Music faculty exercise what they teach

Practice still key in recital preparation

Feb. 5, 2014

By Lauren Piek


Two music department faculty members will put on recitals in February to encourage music students to continue their growth in music education.

Professor Matthew Sintchak will perform a saxophone recital at 7:30 p.m. on Feb. 7, and Professor Robin Fellows will  perform a flute recital at 7:30 p.m. on Feb. 11, both at the Light Recital Hall.


Sintchak and Fellows began playing their respective instruments at a young age. Fellows said he was originally going to play piano or clarinet but was encouraged to try flute instead.

Fellows said while vacationing with his family in Lake Erie he found his interest in music.

“I was sitting on the beach in the sand and found a beer bottle,” Fellows said. “I started blowing across the top of it, and the high school band director of the local town—who was part of one of the families on vacation with us—said ‘hey, he’d make a good flute player.’”

Fellows played the flute throughout high school and took lessons at the University of Buffalo as a high school junior. His parents agreed to pay for lessons if he practiced  two hours a day, so he decided to dedicate himself to flute, Fellows said.

Fellows teaches various music courses at UW-Whitewater, including Introduction to Classical Music, Flute Quartets, Woodwind Techniques and flute lessons.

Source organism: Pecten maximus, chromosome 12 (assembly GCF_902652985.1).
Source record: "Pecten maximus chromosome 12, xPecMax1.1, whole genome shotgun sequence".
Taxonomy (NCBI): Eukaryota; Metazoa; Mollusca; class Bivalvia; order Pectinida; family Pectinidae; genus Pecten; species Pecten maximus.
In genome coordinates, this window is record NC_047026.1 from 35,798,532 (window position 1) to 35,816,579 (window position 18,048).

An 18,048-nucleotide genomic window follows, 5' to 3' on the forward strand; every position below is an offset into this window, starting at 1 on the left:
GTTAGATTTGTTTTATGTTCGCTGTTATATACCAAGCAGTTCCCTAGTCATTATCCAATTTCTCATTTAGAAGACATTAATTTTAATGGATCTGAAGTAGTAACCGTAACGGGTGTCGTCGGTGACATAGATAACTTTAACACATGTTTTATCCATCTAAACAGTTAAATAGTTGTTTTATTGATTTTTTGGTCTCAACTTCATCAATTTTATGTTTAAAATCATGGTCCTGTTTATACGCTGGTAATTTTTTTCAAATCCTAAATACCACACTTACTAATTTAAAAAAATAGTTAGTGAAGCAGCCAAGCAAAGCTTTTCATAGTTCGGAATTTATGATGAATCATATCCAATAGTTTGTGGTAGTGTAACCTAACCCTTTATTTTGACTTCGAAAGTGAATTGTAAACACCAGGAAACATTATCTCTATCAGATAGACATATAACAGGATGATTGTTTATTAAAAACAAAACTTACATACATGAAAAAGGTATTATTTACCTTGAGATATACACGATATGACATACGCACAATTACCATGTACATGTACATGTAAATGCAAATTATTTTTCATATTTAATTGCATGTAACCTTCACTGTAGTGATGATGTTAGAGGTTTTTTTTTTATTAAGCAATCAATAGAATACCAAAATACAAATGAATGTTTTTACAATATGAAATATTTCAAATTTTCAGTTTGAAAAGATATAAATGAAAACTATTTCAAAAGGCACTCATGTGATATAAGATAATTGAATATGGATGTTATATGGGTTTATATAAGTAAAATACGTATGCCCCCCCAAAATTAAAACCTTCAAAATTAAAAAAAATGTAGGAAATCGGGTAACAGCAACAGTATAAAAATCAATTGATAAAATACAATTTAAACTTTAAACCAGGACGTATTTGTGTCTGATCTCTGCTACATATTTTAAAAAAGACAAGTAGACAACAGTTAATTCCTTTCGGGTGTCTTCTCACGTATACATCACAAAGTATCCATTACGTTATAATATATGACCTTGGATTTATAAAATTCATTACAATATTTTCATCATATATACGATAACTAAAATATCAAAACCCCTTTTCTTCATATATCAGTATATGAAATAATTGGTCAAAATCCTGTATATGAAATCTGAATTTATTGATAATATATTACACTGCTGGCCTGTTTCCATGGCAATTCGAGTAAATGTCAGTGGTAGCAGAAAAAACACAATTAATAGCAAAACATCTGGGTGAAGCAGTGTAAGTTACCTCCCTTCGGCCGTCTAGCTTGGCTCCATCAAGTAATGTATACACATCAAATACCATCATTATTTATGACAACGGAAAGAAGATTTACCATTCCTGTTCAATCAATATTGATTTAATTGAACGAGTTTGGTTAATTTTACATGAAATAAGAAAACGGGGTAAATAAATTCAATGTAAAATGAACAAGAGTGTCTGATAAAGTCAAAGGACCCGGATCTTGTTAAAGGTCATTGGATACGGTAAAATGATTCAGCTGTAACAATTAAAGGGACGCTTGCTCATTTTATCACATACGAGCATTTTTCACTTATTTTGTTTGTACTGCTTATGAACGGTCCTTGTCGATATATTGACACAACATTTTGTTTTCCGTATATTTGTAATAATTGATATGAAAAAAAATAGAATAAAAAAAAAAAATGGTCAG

Sintchak began playing saxophone in fifth grade but said he didn’t decide to pursue the instrument as a career until college. Sintchak teaches various jazz courses, saxophone quartets, woodwind techniques, and saxophone lessons.

Both professors agreed they enjoy the collaborative process of playing music with other people, rather than playing solo music.

“The cool thing about music is that you get to socialize and interact with people, but you’re not using words — you’re playing music,” Sintchak said. “It allows you to be lots of different characters.”

Sintchak will play saxophone at his recital and will be accompanied by pianist and friend Cheryl Lemmons. The first piece they will perform is called “San Antonio,” which is a piece that Sintchak commissioned in the ’90s.

The recital also will feature pieces inspired by tango and salsa-type music.

At 12:30 p.m. on Feb. 9, Sintchak and Lemmons will perform the same set for the Wisconsin Public Radio program “Live from the Chazen,” in Madison. Other UW-Whitewater faculty members have been featured on the program as well, Sintchak said.

Fellows will play flute at his recital, accompanied by a violinist. Clarinet professor, Dr. Christian Ellenwood, wrote a piece specifically for Fellows’ recital. The recital will feature one, if not two, chamber pieces, Fellows said.

The recitals are meant to not only showcase the professors’ talent, but also to encourage music students to remain persistent with their music education goals.

“Practice,” Fellows said. “The most important thing, if students are planning to be a music teacher, is to take their lessons.”

Sintchak and Fellows despite being successful in the music world, practice is still critical to their expertise.

“Practice as much as possible,” Sintchak said. “Practicing and learning your instrument is the key to learning how music is all put together, and it makes people a better teacher and a better player.”